Bright, bold artwork throughout the book features kids and grownups alike, walking together in an exciting riot of color and images: Michelangelo’s David with a keyboard guitar; giant rubber ducks float in the water. Children see themselves as judges, doctors, deep-sea divers in old-fashioned bell helmets, or ride on a rocket ship through the stars. Endpapers sports birds, planets, and books, letting readers know that something exciting is about to happen.

It’s Your World Now! is a nice storytime selection and a great gift idea for the kid who means the world to you.

Posted in Intermediate, Middle Grade, Non-fiction, Non-Fiction, Teen, Tween Reads

Wild History! Books about prehistoric animals

Kids love dinosaurs. This is a known fact, and my groaning 567.9 section is proof positive of it, but I like to branch out a little and get kids checking out what other prehistoric animals there are to learn about. There are several great new books out that will give my 567 section a nice boost.

Forgotten Beasts: Amazing Creatures That Once Roamed the Earth, by Matt Sewell, (July 2019, Pavilion), $19.95, ISBN: 9781843653936

Ages 7+

Originally published in the UK in 2018, Forgotten Beasts contains over 45 illustrated portraits and profiles of birds and beasts that roamed the planet alongside and after the dinosaurs. There’s the Opabinia, a 2-inch arthropod from 508 million years ago through 1936, when the last Thylacine, a carnivorous marsupial, went extinct. There are some names kids will recognize, like the ginormous shark, Megalodon; the saber-toothed tiger, also known as the Smilodon Fatalis, and the Woolly Mammoth (for the Ice Age fans!). Each picture is skillfully rendered in muted watercolors, showing readers that prehistory wasn’t relegated to muddy greens, browns, and grays. Each profile includes the animal’s size, weight, time period, and diet, and a descriptive paragraph or two, and a timeline helps readers envision when these animals, alongside dinosaurs, roamed the Earth. Endpapers feature the stars of the book in miniature, parading across the pages. A nice book to beef up your non-dinosaur prehistoric collections.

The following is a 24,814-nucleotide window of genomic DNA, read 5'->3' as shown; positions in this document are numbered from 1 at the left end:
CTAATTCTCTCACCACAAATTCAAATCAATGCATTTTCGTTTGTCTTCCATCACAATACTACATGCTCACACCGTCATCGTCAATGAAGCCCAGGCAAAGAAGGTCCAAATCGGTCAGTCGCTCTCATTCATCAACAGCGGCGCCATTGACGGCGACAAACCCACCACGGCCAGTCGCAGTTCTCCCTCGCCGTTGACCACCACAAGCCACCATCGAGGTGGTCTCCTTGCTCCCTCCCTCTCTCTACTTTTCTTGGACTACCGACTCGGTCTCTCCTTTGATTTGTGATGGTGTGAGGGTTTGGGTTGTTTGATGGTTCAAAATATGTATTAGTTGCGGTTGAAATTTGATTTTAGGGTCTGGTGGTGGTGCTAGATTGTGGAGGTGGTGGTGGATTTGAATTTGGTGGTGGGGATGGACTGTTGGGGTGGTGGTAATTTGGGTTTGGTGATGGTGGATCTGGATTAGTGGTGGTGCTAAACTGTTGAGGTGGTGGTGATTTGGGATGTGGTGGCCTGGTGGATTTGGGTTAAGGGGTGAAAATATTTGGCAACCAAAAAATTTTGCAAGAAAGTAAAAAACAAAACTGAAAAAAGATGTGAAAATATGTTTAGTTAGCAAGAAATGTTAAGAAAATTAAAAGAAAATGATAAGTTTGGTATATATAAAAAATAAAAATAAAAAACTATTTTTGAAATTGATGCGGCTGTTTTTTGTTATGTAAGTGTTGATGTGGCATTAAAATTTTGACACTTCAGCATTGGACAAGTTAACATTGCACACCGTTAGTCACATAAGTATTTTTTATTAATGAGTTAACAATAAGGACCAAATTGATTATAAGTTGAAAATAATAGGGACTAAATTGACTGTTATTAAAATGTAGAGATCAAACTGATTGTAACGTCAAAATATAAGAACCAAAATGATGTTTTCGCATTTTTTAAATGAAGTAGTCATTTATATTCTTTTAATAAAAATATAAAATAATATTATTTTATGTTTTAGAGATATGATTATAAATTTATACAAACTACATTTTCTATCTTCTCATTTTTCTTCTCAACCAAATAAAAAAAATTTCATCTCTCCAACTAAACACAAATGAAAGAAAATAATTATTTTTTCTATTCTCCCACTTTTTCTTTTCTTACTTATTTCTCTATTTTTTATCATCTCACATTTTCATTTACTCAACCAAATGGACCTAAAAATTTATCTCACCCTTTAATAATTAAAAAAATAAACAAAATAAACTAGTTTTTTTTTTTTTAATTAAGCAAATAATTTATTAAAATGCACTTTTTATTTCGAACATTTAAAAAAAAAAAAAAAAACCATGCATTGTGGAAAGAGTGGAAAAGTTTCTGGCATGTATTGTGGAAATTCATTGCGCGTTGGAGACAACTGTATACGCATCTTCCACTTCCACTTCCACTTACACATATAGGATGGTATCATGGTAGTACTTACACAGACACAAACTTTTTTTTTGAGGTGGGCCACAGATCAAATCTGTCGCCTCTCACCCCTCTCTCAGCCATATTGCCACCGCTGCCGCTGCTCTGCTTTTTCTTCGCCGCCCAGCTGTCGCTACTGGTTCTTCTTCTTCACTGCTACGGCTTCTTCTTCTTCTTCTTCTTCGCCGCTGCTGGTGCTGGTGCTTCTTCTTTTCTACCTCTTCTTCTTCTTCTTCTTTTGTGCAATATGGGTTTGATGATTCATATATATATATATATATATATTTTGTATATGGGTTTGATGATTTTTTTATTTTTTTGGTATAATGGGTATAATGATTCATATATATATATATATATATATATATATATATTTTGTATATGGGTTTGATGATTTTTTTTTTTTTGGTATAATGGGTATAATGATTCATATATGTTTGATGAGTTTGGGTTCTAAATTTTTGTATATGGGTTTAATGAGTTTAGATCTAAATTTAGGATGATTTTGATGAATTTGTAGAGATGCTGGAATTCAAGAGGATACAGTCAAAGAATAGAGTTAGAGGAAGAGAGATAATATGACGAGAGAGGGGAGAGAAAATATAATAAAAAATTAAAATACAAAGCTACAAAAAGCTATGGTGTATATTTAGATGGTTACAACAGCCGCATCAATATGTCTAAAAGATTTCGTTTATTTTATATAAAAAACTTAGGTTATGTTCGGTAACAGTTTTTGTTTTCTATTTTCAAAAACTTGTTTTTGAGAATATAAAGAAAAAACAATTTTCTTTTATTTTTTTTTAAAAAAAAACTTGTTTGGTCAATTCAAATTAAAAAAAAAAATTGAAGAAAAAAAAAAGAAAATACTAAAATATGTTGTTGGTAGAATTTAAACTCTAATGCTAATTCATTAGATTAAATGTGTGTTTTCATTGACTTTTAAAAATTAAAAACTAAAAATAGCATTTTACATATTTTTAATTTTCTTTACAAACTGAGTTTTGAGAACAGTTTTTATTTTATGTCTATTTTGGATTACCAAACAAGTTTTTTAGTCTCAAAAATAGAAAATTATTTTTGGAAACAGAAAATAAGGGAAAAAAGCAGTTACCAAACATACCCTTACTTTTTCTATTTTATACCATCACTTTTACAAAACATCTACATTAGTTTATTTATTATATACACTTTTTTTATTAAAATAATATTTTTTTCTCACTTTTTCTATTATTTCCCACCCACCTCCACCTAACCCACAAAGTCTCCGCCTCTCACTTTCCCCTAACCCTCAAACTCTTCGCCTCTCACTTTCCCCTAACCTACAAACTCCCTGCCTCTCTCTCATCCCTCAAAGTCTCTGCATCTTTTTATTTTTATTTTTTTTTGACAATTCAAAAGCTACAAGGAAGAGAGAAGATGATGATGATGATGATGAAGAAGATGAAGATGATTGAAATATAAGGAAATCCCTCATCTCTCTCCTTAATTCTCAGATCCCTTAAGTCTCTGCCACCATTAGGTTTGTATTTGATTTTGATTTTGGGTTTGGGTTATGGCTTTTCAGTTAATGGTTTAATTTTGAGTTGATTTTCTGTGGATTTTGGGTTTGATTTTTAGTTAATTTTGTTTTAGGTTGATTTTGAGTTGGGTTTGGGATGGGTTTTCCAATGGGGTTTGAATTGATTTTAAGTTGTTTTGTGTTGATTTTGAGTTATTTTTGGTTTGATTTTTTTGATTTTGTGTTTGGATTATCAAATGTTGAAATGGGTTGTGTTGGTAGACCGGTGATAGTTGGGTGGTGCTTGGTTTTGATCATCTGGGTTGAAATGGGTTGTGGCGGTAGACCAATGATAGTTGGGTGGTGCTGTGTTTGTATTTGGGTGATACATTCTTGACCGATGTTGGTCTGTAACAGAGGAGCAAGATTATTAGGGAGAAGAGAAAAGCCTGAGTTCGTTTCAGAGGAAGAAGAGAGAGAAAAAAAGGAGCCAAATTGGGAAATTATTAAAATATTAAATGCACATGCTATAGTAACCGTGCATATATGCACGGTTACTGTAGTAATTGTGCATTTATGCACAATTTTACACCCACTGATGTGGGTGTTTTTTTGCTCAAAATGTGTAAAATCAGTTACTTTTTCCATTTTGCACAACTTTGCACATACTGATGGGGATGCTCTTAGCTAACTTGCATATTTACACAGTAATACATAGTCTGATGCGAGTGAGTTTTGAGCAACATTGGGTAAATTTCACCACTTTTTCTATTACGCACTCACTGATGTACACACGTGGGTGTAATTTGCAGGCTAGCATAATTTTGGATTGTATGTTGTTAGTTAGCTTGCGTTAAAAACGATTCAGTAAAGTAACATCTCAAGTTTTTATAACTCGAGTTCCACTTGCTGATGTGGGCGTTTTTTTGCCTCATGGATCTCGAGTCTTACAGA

Life: The First Four Billion Years (The Story of Life from the Big Bang to the Evolution of Humans), by Martin Jenkins/Illustrated by Grahame Baker-Smith, (Sept. 2019, Candlewick Studio), $24.99, ISBN: 978-1-5362-0420-9

Ages 10-14